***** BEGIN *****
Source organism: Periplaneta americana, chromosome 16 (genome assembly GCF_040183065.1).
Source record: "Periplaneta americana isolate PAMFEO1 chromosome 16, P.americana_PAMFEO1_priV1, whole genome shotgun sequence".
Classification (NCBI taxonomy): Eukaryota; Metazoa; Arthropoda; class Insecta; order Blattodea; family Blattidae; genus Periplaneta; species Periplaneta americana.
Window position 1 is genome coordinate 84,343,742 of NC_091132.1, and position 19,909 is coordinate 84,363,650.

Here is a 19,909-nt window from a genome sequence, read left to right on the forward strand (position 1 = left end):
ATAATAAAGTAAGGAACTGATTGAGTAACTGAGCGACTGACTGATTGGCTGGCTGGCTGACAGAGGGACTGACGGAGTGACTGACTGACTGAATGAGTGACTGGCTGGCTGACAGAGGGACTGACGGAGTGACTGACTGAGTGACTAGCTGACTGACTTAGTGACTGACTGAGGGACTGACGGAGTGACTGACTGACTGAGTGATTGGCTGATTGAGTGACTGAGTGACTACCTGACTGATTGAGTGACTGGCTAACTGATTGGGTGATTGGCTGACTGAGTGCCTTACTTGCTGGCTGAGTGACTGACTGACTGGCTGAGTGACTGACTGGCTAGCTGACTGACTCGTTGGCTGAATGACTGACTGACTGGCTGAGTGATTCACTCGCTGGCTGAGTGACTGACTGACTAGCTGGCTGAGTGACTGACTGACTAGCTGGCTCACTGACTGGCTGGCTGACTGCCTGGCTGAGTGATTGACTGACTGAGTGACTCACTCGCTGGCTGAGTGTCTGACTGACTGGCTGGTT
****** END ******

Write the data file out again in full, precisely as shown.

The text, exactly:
Source organism: Periplaneta americana, chromosome 16 (genome assembly GCF_040183065.1).
Source record: "Periplaneta americana isolate PAMFEO1 chromosome 16, P.americana_PAMFEO1_priV1, whole genome shotgun sequence".
Classification (NCBI taxonomy): Eukaryota; Metazoa; Arthropoda; class Insecta; order Blattodea; family Blattidae; genus Periplaneta; species Periplaneta americana.
Window position 1 is genome coordinate 84,343,742 of NC_091132.1, and position 19,909 is coordinate 84,363,650.

Here is a 19,909-nt window from a genome sequence, read left to right on the forward strand (position 1 = left end):
ATAATAAAGTAAGGAACTGATTGAGTAACTGAGCGACTGACTGATTGGCTGGCTGGCTGACAGAGGGACTGACGGAGTGACTGACTGACTGAATGAGTGACTGGCTGGCTGACAGAGGGACTGACGGAGTGACTGACTGAGTGACTAGCTGACTGACTTAGTGACTGACTGAGGGACTGACGGAGTGACTGACTGACTGAGTGATTGGCTGATTGAGTGACTGAGTGACTACCTGACTGATTGAGTGACTGGCTAACTGATTGGGTGATTGGCTGACTGAGTGCCTTACTTGCTGGCTGAGTGACTGACTGACTGGCTGAGTGACTGACTGGCTAGCTGACTGACTCGTTGGCTGAATGACTGACTGACTGGCTGAGTGATTCACTCGCTGGCTGAGTGACTGACTGACTAGCTGGCTGAGTGACTGACTGACTAGCTGGCTCACTGACTGGCTGGCTGACTGCCTGGCTGAGTGATTGACTGACTGAGTGACTCACTCGCTGGCTGAGTGTCTGACTGACTGGCTGGTT